An Unfortunate Truth

Posted on: July 25th, 2012
By Matt Razek
Class of 2013

“Mommy, can I try some of those chocolate people?” A mere two to three years old and having no sense of what he just said. His parents laughing in the background … though you could tell, from a distance, that they did not know how to address their son’s inquiry other than “laugh it off.” Though this white child had no idea of the ignorance of his statement, he may very well have been me. Growing up, I lived in a primarily white neighborhood and attended a Catholic grade school that was not a very diverse community. I may have heard of the word social justice but I sure did not know what it meant.
As I moved on to attend an all-boys Jesuit Catholic high school, my knowledge of things social justice started to improve. The Jesuits are very much focused on issues of social justice and devoted to those who are less fortunate, be they homeless or trying to raise a family with a declining economy. My high school offered many services and programs that I participated in. I thought I was doing something great. However, I would soon find out that I was less than well educated on issues of social justice.
I came to Loyola very interested in getting involved in a variety of organizations. I went through my freshman year hearing terms I had not really heard before or knew what they meant: first generation, ally, LGBTQI, the difference between sex and gender, etc. In fact, I don’t even know that I could have given you an accurate definition of what “social justice” meant. It was not until sophomore year that my supervisor in Residence Life really challenged me to accept my ignorance and educate myself. I had conversations that made me uncomfortable. However, I embraced this challenge; and it wasn’t until this point that I finally started to understand social justice and diversity and wanted to do what I could to support the rights and access to resources and opportunities for all people, no matter their background or social identity.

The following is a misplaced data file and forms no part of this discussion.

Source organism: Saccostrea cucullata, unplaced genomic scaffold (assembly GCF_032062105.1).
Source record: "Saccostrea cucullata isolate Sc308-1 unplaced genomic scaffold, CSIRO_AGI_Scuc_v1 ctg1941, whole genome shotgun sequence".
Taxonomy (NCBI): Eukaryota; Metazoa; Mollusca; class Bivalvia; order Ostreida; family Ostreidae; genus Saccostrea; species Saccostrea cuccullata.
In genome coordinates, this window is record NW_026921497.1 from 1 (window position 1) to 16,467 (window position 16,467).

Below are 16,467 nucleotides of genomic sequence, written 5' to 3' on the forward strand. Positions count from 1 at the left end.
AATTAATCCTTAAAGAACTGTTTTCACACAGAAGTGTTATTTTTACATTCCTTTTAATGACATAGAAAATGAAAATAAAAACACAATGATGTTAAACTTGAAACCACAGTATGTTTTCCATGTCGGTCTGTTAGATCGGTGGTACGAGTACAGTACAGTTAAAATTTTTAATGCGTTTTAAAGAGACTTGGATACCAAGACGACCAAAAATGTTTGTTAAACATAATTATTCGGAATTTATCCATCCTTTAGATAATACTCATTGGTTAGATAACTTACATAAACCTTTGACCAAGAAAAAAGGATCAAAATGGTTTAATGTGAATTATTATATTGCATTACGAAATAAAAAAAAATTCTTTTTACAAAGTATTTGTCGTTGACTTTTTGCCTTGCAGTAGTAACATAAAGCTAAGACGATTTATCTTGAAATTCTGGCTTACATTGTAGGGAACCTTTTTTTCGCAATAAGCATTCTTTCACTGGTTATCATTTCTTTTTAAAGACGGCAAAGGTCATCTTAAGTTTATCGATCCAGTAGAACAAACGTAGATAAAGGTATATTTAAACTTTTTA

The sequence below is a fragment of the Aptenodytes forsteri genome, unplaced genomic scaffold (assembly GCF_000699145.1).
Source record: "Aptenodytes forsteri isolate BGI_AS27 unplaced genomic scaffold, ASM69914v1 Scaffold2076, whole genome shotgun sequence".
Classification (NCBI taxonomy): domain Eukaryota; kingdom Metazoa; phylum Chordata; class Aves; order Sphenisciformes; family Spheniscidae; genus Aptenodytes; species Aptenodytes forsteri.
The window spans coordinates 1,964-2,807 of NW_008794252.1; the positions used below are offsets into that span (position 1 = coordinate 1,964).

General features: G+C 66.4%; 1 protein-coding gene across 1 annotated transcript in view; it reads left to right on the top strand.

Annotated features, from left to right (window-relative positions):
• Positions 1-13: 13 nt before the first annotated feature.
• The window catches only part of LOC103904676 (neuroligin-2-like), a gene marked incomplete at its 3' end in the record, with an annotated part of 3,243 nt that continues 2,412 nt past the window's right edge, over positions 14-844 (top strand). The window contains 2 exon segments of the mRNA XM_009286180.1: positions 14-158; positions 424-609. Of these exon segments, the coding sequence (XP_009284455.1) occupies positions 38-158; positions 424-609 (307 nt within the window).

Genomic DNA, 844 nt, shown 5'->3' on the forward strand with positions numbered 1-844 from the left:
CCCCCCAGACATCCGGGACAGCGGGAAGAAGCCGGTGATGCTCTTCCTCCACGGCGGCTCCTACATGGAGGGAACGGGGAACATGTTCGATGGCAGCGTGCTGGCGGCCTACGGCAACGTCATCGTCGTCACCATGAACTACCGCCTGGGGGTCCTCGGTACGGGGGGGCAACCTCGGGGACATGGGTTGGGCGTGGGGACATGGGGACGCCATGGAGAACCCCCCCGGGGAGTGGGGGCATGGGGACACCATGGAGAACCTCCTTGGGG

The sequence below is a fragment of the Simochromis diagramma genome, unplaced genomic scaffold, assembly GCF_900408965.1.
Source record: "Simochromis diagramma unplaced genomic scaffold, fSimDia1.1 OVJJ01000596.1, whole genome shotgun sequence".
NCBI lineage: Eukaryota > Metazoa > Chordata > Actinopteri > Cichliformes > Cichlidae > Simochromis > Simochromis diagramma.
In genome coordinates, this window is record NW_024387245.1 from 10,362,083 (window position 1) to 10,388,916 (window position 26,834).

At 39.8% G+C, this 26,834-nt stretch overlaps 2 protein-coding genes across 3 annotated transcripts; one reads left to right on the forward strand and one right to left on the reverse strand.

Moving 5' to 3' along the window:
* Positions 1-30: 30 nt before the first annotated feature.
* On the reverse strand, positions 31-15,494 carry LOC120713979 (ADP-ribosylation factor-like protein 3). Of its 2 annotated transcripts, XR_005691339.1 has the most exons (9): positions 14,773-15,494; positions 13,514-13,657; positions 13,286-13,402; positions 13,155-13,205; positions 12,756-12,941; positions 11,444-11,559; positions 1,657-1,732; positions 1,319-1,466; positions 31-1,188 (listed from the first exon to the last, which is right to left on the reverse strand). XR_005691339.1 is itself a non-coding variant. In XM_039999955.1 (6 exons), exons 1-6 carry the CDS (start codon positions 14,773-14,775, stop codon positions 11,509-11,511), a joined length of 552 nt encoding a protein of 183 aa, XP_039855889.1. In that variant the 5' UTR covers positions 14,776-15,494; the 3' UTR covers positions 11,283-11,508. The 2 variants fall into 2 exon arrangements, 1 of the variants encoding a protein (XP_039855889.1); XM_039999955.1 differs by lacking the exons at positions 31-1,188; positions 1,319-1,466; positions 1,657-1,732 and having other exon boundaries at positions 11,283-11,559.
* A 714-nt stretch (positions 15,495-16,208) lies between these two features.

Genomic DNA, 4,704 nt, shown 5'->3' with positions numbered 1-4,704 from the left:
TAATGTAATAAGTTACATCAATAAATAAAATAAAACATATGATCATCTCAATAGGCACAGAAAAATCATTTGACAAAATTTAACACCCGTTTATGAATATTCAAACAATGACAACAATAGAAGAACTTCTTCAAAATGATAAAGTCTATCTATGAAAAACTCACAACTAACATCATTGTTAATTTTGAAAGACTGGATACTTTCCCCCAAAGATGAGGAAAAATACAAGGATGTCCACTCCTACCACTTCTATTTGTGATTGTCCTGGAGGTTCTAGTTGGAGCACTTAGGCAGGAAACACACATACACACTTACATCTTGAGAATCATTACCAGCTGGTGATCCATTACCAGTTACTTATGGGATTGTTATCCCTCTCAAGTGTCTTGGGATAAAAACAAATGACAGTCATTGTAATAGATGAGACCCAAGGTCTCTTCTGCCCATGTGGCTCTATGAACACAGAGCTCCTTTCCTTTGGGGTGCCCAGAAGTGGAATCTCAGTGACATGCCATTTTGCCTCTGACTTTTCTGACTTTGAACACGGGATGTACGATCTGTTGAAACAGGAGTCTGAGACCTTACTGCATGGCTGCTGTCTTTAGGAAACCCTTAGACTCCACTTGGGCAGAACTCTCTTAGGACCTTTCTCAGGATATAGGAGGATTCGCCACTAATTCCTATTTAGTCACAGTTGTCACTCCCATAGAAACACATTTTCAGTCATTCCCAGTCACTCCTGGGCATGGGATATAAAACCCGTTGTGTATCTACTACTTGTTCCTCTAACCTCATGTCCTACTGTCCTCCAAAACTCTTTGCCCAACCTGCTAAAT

As I started to educate myself, I began to feel comfortable enough to talk with individuals about social justice and diversity issues. I joined the Men’s Project this past January. The Men’s Project is a leadership initiative looking to redefine manhood in an effort to alleviate suffering from issues related to violence in our communities. Challenging conversations were had during our weekly meetings, and I won’t lie to you – I was definitely struggling to open up, but I definitely grew a lot through this initiative.
My point? Everyone, no matter how they grew up or the schools that attended, are at different stages of social justice knowledge as they enter college. Instead of putting off educating yourself, like I did, jump right in and embrace the diversity and the differences of everyone around you. Loyola, and the faculty, staff, and students that go here have taught me so much in the last three years. The unfortunate truth is that it took me 19 years to finally know. The fortunate truth is that I have the rest of my life to be an ally for others and to utilize the societal privilege’s I have as a straight, white, male to help others on their journeys!

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